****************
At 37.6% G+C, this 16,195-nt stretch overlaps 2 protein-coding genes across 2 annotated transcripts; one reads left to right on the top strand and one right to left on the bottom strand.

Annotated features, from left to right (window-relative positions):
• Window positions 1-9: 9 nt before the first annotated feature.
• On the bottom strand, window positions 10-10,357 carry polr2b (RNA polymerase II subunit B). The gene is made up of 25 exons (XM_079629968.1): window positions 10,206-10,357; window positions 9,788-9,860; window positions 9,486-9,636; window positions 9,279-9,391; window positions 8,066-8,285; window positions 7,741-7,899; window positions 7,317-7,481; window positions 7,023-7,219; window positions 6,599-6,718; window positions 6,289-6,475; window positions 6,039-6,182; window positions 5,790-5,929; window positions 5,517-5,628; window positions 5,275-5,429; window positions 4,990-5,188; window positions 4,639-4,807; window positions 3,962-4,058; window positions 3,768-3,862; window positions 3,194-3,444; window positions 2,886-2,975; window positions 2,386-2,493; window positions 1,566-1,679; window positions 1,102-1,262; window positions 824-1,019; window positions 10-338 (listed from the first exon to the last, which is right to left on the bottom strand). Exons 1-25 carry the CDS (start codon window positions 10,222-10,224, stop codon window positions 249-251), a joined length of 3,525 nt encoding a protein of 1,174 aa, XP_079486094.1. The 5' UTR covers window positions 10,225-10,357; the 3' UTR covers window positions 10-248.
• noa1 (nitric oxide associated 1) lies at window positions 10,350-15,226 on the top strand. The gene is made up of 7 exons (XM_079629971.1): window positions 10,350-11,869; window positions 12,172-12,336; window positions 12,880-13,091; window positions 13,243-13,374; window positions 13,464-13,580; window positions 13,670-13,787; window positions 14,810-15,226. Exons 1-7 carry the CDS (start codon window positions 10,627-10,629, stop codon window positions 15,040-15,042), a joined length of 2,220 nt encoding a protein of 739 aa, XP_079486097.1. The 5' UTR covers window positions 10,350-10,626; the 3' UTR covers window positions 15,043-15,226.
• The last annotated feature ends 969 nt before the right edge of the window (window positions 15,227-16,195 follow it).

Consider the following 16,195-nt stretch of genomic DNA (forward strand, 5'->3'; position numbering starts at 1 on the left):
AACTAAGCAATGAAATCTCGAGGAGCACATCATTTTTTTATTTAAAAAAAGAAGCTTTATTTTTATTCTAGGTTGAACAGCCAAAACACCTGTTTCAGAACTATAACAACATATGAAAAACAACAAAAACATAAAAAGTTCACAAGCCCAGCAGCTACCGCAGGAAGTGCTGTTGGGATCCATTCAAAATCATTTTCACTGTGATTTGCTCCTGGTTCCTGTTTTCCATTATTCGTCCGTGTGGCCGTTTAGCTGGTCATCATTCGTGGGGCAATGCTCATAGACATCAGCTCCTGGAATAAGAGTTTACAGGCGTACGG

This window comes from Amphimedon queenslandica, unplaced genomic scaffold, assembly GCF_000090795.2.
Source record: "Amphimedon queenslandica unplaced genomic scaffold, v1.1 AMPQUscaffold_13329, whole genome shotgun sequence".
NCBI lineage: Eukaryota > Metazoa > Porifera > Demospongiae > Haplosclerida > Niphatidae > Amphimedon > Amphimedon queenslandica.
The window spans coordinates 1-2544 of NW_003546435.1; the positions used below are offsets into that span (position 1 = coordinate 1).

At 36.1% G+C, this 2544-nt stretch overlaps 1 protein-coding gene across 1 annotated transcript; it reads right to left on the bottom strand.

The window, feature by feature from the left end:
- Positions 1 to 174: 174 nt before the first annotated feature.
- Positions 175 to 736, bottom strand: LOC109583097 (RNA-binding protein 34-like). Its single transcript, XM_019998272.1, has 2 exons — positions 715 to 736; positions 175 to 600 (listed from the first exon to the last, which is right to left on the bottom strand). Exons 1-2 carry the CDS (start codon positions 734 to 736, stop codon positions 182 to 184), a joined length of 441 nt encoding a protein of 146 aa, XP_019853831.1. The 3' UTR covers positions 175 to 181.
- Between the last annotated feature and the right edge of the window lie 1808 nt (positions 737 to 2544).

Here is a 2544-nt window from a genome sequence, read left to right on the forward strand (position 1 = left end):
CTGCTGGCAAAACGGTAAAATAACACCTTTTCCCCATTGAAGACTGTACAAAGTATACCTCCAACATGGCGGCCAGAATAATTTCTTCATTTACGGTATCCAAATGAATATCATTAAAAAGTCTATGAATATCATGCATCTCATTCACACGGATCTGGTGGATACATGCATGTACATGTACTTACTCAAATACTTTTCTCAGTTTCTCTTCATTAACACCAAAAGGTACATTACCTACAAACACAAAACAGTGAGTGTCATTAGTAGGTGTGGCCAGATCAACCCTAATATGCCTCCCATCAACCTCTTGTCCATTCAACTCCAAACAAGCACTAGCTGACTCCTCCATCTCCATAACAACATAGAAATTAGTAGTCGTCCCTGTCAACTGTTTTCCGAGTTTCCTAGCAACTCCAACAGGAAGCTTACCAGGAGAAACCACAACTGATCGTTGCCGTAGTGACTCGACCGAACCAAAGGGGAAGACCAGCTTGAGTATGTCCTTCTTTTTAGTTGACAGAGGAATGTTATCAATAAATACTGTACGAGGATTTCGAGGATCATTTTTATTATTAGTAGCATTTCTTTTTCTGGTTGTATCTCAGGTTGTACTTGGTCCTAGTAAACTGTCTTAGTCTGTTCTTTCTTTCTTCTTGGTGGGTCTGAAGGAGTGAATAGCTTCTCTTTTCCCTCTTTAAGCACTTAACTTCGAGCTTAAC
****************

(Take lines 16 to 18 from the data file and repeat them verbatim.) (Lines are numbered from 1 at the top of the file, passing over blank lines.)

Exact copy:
- Positions 175 to 736, bottom strand: LOC109583097 (RNA-binding protein 34-like). Its single transcript, XM_019998272.1, has 2 exons — positions 715 to 736; positions 175 to 600 (listed from the first exon to the last, which is right to left on the bottom strand). Exons 1-2 carry the CDS (start codon positions 734 to 736, stop codon positions 182 to 184), a joined length of 441 nt encoding a protein of 146 aa, XP_019853831.1. The 3' UTR covers positions 175 to 181.
- Between the last annotated feature and the right edge of the window lie 1808 nt (positions 737 to 2544).

Here is a 2544-nt window from a genome sequence, read left to right on the forward strand (position 1 = left end):